Thanks a lot, but no thanks.
founder Jeff Bezos says he wants the Washington, D.C. public library system to name an auditorium after author Toni Morrison instead of him.
After a public outcry over plans to put Bezos’s name on an auditorium at the system’s Martin Luther King, Jr. Memorial Library in recognition of Bezos’s $2.7 million donation, Bezos contacted the D.C. Public Library Foundation to suggest honoring Morrison instead, the Washington Post first reported.
In an email to the D.C. Public Library Foundation, Bezos said that while he was “honored and grateful” that the library had offered to honor him by christening the auditorium The Bezos Auditorium, he never asked for naming rights in association with the $2.7 million gift, according to a copy of the email reviewed by MarketWatch.
Bezos added that after his donation was announced, “some in the community have suggested a person of color would be more appropriate as a name for the auditorium, especially as it sits inside the Martin Luther King Jr. library. That makes considerable sense to me.”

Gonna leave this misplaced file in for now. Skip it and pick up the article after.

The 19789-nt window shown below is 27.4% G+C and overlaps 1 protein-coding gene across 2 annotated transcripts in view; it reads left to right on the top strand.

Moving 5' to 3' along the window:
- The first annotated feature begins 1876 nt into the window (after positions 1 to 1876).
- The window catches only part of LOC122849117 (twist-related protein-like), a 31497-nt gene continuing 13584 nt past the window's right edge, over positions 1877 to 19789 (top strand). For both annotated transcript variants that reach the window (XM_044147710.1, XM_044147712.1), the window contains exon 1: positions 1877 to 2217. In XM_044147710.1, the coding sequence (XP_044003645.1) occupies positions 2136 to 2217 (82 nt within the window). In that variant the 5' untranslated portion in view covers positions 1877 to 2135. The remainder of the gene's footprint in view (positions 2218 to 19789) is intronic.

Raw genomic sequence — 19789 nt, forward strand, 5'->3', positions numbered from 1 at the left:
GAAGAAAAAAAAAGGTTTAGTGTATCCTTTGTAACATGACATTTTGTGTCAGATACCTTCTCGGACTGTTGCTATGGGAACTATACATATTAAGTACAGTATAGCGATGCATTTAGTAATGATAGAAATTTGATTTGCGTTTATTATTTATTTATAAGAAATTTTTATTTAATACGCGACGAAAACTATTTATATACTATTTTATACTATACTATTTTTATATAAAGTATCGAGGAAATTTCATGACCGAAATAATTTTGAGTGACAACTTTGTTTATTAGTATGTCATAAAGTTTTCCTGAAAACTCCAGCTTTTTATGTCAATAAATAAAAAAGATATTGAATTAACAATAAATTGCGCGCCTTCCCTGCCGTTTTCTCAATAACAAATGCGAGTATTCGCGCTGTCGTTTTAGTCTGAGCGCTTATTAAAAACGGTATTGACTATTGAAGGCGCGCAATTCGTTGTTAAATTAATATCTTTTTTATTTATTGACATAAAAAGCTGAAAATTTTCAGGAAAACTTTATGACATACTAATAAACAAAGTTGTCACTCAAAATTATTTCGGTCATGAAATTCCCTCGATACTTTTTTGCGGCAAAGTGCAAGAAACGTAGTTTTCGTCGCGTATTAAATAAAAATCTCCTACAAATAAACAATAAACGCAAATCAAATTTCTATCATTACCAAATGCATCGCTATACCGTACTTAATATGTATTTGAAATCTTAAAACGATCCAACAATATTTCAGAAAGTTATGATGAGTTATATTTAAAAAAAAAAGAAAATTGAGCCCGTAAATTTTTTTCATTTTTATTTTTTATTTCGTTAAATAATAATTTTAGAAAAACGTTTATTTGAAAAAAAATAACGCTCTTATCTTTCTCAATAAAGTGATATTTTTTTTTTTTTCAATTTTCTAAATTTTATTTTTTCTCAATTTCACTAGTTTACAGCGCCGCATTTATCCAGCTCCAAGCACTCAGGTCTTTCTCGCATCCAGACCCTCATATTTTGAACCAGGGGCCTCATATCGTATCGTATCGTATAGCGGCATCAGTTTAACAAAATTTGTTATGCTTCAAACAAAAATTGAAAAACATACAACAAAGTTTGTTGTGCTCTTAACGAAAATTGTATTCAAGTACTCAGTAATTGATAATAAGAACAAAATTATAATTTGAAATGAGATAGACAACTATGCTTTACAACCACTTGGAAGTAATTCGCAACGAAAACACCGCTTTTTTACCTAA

“‘Some in the community have suggested a person of color would be more appropriate as a name for the auditorium, especially as it sits inside the Martin Luther King Jr. library. That makes considerable sense to me.’”
He continued, “So, I’m writing here to ask if you would consider naming the auditorium the Toni Morrison Auditorium instead of naming it after me. Toni Morrison was a dear friend who I admired greatly. One of my fondest memories is sitting on her porch for hours on a lazy, warm afternoon, eating lunch, sipping vodka, and exchanging stories. At that time, her health was already declining but her mind was as agile as ever, as was her sense of humor. She was a remarkable woman and a legendary, groundbreaking author. I feel she would be a perfect namesake for the auditorium.”
Richard Reyes-Gavilan, executive director of the D.C. Public Library, said library officials were “thrilled” about Bezos’s recommendation. “We could not think of a better individual to be honored in our beautiful new building,” Reyes-Gavilan said in a statement. “We look forward to reaching out to the Morrison family for their support.”
A spokesman for Morrison’s publisher, Alfred A. Knopf, said neither the publisher nor Morrison’s family had a comment on the news. Morrison, who died in 2019, was a Nobel Prize winning novelist and one of the preeminent American writers of the 20th century. Her works include “Beloved” and “The Bluest Eye.”